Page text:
There you go. This isn’t a recipe for success (too many other variables there), but how you can start. Also, this is heavily biased by what I’ve done and the students I’ve mentored. Do you have a way to do it better? Do you tell students something different? Have things changed in the decade since I did undergraduate research?

Let me know!


Presenting my undergraduate project at the National Conference for Undergraduate Research.

Sea Stars Are More Brutal Than They Look

Ever look into a tide pool and become filled with the wonder of sea stars? Think they look so peaceful, chilling in their cute little pool, watching the world go by…

THINK AGAIN! These monsters are aggressive af, and one of the most brutal predators of the shore.

Want to know more? Read about it here!


Utah Paleontologists Turn to Crowdfunding for Raptor Project

Utahraptor, 23 feet long and weighing over a ton, was one of the largest dromaeosaurs, feathered, sickle-clawed dinosaurs closely related to birds. Since its discovery in 1991, it has been the subject of a popular novelassorted documentaries and tie-in toys from “Jurassic Park.” But for all its fame, the predator has been known primarily from only a few remains. That changed in 2001, when a geology student found a leg bone emerging from a hillside in the Cedar Mountain formation in eastern Utah. You see, millions of years ago, on a mud flat somewhere in Cretaceous Utah, a group of Utahraptors made a grave mistake: They tried to hunt near quicksand. The pack’s poor fortune has given modern paleontologists an opportunity to decode the giant raptor — its appearance, growth and behavior — but only if they can raise the money.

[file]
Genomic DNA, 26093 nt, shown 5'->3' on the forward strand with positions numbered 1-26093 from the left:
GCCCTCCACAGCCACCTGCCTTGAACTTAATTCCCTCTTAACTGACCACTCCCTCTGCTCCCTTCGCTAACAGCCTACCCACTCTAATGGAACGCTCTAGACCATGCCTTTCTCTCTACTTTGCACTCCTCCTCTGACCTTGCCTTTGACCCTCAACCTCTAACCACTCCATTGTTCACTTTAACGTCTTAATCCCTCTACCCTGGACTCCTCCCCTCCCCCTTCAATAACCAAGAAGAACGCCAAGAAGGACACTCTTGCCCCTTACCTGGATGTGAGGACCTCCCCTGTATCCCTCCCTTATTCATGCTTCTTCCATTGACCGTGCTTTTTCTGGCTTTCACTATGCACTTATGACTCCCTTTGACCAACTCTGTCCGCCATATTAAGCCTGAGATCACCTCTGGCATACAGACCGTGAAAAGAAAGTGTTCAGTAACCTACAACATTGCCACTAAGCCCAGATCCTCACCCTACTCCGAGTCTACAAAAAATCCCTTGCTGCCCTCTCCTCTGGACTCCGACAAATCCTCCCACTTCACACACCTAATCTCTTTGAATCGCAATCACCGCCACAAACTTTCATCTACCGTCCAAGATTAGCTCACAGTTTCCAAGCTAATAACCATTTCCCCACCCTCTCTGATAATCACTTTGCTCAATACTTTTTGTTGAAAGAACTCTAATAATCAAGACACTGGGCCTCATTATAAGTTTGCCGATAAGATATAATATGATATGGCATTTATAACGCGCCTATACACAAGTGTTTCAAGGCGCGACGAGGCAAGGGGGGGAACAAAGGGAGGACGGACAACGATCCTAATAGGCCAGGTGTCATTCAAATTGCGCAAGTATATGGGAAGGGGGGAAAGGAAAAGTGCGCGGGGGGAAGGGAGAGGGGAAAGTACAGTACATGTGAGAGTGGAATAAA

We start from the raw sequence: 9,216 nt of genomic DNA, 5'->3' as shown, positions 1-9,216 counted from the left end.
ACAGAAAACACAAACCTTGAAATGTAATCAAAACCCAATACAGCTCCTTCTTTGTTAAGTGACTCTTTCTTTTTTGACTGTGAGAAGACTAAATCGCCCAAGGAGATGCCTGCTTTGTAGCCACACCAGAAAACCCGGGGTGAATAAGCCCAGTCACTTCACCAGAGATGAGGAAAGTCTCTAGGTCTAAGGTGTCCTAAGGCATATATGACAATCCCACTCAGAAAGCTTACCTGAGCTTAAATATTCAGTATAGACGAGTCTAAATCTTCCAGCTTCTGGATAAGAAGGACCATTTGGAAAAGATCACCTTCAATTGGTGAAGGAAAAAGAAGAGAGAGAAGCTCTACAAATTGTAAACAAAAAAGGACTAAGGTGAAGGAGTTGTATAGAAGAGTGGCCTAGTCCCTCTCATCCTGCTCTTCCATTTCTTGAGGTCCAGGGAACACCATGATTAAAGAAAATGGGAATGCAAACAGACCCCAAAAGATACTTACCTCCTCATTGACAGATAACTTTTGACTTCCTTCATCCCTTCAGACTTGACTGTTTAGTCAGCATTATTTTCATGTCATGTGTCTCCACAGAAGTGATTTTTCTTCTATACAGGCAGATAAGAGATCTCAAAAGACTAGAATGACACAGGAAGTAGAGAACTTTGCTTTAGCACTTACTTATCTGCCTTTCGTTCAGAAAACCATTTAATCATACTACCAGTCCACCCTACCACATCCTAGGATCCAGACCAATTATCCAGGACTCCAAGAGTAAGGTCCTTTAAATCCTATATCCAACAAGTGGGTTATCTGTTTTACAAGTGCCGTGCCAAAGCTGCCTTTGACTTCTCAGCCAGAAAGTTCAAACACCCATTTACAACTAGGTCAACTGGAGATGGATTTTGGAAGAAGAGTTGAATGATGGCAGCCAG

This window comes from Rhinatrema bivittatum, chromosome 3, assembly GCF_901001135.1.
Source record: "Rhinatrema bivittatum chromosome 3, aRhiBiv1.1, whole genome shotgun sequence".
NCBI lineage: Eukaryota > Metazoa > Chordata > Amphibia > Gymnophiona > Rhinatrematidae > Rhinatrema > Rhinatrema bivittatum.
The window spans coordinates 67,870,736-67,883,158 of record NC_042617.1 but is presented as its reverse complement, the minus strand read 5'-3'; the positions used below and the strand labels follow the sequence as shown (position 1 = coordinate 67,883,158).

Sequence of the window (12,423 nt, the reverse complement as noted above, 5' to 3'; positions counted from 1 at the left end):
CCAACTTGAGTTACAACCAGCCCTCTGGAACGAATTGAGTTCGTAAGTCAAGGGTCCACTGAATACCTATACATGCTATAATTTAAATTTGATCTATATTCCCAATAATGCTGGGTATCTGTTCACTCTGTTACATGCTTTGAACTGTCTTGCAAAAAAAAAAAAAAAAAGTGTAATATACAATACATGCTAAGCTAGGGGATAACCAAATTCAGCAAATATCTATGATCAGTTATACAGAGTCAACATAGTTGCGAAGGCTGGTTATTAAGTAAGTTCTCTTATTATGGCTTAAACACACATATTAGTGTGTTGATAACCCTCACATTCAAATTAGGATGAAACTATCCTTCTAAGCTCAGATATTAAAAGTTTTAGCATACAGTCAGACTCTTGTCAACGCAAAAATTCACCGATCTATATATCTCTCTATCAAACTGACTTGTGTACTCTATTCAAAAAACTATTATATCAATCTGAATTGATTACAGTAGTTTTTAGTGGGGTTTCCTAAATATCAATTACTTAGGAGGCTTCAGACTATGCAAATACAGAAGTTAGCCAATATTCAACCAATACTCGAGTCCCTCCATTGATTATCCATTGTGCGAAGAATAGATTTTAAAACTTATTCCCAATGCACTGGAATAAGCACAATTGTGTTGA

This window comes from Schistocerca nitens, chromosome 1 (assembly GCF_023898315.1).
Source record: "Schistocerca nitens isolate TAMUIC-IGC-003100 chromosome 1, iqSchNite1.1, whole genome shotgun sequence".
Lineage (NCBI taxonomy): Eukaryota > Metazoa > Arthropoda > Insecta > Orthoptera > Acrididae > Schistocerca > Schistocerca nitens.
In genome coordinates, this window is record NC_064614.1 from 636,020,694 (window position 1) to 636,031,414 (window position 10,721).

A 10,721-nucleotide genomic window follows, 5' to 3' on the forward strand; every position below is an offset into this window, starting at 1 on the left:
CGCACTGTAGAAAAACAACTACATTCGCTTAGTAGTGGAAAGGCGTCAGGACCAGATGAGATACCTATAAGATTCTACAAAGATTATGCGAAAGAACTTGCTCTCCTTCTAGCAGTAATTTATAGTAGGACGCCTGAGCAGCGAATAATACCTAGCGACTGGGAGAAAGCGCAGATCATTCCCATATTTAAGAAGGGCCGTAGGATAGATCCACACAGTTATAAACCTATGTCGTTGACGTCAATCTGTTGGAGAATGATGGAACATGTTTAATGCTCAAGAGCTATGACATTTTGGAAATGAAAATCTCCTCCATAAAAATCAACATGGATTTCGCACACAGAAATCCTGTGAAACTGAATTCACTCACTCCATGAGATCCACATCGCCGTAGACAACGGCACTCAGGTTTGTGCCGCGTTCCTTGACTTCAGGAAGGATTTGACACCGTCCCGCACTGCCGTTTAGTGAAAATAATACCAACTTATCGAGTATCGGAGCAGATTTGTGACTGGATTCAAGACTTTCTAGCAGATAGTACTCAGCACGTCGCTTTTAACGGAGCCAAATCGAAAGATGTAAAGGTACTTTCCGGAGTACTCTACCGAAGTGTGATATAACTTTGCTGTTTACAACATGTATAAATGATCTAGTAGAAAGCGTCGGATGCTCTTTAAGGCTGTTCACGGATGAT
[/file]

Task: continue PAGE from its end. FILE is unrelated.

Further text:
Enter “The Utahraptor Project,” started on GoFundMe last year with a $100,000 goal. It offers backers access to a field worker’s blog, a live “Raptor Cam” and digital models of the find put together through the process of photogrammetry.



Flamingos In The Men’s Room: How Zoos And Aquariums Handle Hurricanes

While people can flee in the face of a hurricane, zoos and aquariums don’t have that luxury. They can’t abandon the animals which they care for, and the trauma of an evacuation might harm more animals than it would save.

How do they deal with it? Read about it here. One solution, keep the Flamingos in the men’s room…


It’s good to have lots of bad ideas

Linus Pauling, a two-time Nobel prizewinner, also gave us another important, if less well-known, dictum: that if you want to have good ideas, you must have lots of ideas and learn to throw away the bad ones.

But how do we quantify if that’s true? One academic of emeritus status (John Kirwanlooked back on his career to do just that.

Read about it here.


Why Ecology Needs Natural History

The two fields’ intertwined histories show that most theoretical breakthroughs are preceded by the kind of deep observational work that has fallen out of vogue in the past half century.

Want to know more about collaboration and a call for research associated with this partnership? Read about it here.